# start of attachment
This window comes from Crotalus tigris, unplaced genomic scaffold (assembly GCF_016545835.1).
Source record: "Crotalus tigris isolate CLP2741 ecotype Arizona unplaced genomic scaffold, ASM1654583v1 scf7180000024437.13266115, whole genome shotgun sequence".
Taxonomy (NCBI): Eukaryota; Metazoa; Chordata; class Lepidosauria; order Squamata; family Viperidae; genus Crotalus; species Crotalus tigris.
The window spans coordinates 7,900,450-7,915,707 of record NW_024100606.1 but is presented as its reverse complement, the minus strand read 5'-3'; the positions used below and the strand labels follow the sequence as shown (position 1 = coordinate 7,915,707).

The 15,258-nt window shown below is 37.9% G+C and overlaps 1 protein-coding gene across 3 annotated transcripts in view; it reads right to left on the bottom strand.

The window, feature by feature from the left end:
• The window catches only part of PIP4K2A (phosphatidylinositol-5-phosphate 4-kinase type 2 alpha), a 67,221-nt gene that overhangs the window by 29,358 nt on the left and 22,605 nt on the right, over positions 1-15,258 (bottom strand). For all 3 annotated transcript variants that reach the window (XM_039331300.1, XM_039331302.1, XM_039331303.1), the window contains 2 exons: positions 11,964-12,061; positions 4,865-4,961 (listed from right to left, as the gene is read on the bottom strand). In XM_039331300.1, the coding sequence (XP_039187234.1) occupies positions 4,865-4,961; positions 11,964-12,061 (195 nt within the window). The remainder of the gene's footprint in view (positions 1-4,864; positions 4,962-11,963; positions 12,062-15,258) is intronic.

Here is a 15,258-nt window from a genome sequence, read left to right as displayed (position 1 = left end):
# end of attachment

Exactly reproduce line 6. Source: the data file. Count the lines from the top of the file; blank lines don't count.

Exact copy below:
The window, feature by feature from the left end: